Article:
Alec Lapidus’s Multiliteracies: Comics and Sociocultural Theory was another presentation which focused on practical teaching ideas and the theory behind why it works. His use of comics to fill in the gaps of knowledge, both culturalandlinguistic, of newly-arrived refugee students in an ESL context, could also be adapted to the Japanese EFL context. He demonstrated how to use comics in diverse ways such as visually expressing new grammar points or exploring social issues with lower language level students.

For educators exploring alternative career pathways and language school owners

The Lifelong Language Learning SIG’s Career Design in the Lives of Teachers forum from Gregory Strong, Charles Browne, Joseph Dias and Blair Thomson covered topics as wide reaching as building a portfolio career, wealth accumulation, achievements through volunteering and long term financial planning.

Grant Osterman’s School Ownership: The Unbiased Reality and John Gayed’s Driving Traffic to Your School via Google were both helpfulpresentationsfor anyone considering whether starting a private language school is feasible and desirable in their situation.

For educators with an abundance of energy

The Speech, Drama and Debate SIG Forumfeaturing speakers Gordon Rees, Jason White, Vivian Bussinguer-Khavari, Chris Parham, Cynthia Gonzales, Rachel Stuart and Angela Wren, included drama activities which got us all moving, a different take on drama using radio plays, a debate curriculum, and debate skills for SHS, JHS and even ES students. Despite it being the last time slot of the day, it was a popular forum with a decidedly Kansai presence, full of ideas, energy, enthusiasm and creativity.

The onsite JALT and student volunteers, and of course the behind-the-scenes planning volunteers, did a great job putting on an event packed with ideas for all educators. The presenters and participants of this year’s JALT PanSIG Conference were knowledgeable and welcoming, and made the event worthwhile. With thanks to all involved for another successful conference.

Are you listening? Responding to the challenges of diversity

Mehran, who, along with another Iranian speaker, had mesmerized the Nara Chapter audience with their talk about the beauty of Iran a year before, shared with the audience this year her realities of harassment around gender and nationality. Her personal accounts of the “microaggression” she experienced since she left her country revealed how people, in general, are ignorant of others and stuck into stereotyped ways of judging others. This would lead to irrational fear, anger, insult or even pity toward others. The painful path she had to go through has made her an activist and change-agent, serving as a wake-up call to all of us in the fight against macro and microaggressions. Yokota warned us that we could easily become both victims and offenders of any sort of harassment and misconduct. She emphasized how dangerously a snowball effect can happen and how important it is to deal with the initial stage of a potential incident. The audience also had a chance to look at and discuss the recently implemented JALT Code of Conduct <https://jalt.org/main/jalt-code-conduct&gt;. We all agreed that the JALT Code of Conduct should be a prototype of our professional behavior toward any human rights issues and thus permeate us. The following end-of-year dinner party further strengthened our bonds of friendship and made us look forward to another exciting year for the chapter.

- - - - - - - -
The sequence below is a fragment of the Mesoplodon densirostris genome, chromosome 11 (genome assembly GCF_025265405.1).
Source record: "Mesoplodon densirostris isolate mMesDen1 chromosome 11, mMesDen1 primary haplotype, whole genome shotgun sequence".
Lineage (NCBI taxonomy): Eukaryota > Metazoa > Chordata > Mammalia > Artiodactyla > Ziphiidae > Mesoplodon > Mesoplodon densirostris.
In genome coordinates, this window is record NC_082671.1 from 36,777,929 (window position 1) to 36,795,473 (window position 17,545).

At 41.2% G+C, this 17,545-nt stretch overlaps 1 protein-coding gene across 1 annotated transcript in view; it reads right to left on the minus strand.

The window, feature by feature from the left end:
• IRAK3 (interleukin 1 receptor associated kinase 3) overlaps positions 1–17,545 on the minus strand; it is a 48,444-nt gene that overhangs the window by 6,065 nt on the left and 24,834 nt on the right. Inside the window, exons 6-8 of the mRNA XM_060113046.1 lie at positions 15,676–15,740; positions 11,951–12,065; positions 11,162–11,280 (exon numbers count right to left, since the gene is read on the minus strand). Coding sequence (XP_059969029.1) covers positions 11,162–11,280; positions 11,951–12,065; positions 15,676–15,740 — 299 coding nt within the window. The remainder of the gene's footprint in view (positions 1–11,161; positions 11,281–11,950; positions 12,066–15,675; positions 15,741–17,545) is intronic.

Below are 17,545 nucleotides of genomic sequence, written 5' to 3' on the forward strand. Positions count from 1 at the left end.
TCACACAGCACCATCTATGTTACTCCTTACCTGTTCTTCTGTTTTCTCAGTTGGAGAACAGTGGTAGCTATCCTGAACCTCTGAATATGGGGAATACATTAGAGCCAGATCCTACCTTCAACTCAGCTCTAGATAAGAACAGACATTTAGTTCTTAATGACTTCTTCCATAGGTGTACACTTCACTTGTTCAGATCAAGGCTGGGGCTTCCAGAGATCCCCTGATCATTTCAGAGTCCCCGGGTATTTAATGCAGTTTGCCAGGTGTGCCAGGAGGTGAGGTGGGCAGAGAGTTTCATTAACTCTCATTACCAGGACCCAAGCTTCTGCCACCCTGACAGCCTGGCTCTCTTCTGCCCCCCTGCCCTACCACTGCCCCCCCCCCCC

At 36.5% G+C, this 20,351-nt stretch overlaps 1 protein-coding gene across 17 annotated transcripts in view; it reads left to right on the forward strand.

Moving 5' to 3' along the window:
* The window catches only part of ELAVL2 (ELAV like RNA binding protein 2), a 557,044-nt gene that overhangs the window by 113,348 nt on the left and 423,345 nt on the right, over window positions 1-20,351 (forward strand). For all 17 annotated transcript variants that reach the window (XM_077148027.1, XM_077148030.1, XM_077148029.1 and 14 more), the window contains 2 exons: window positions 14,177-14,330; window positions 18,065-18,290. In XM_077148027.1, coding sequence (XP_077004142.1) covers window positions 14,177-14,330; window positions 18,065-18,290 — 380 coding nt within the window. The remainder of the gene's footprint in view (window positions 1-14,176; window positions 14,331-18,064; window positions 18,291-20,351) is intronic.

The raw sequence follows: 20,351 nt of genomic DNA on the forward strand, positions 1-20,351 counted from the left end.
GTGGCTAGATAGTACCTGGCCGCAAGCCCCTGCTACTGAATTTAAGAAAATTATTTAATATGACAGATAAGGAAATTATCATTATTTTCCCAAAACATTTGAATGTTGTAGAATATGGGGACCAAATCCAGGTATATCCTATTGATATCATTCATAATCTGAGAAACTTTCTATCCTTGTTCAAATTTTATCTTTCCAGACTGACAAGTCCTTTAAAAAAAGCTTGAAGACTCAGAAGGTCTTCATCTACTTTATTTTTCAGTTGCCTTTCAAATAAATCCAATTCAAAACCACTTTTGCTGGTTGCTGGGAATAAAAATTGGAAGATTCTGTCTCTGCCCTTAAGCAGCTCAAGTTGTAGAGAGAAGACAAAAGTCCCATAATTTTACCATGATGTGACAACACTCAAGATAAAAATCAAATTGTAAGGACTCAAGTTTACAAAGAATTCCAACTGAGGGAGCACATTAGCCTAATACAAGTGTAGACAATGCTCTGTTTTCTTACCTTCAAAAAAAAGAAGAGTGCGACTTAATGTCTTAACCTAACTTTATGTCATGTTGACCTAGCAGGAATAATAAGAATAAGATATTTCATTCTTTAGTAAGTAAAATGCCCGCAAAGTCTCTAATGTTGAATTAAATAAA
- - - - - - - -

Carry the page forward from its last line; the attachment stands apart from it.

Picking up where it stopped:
Are You Listening? Responding to the Challenges of Diversity

Date: December 16th (Saturday)

Time: 13:30 – 17:00

Venue: Takemaru Hall, Ikoma City

Speakers: Parisa Mehran (Osaka University), Gerry Yokota (Osaka University

Cost: Free for JALT members, 1,000 yen for non-JALT members

This final event in the 2017 Nara JALT Program is dedicated to professional development, and particularly to the issue of diversity in our workplaces and communities. The recent implementation of the JALT Code of Conduct has highlighted the need for JALT to formalize the values that help to make it an inclusive and supportive professional network. As members of JALT, it is important we recognize and share those values, especially at times when they are challenged. Along with an overview of the Code of Conduct, this event features direct voices on the realities of harassment, and experienced views on how we can respond. The presentations will be followed by the annual Nara JALT End-of-Year Dinner Party.

Continue reading “Are You Listening? Responding to the Challenges of Diversity”

English Language Teaching through Japanese Eyes

Date and Time: October 1 (Sun) 13:00 – 16:30

Venue:  Yamato Conference Hall, Nara City

Speakers:

Hideyuki Kashimoto (Shijonawate High School)

Michi Yonezaki (Konan Women’s University)

Tetsuro Nishiyama (Todaijigakuen Junior & Senior High School)

This Nara JALT event features Japanese speakers specializing in English language teaching. Three Japanese presenters in various teaching contexts with different career backgrounds will share their practical teaching activities and ideas, and their current teaching projects. The audience will have the opportunity to ask any questions or seek teaching advice on completion of all the three presentations.

(日本語版はこちらまたはスクロールしてください。)

Continue reading “English Language Teaching through Japanese Eyes”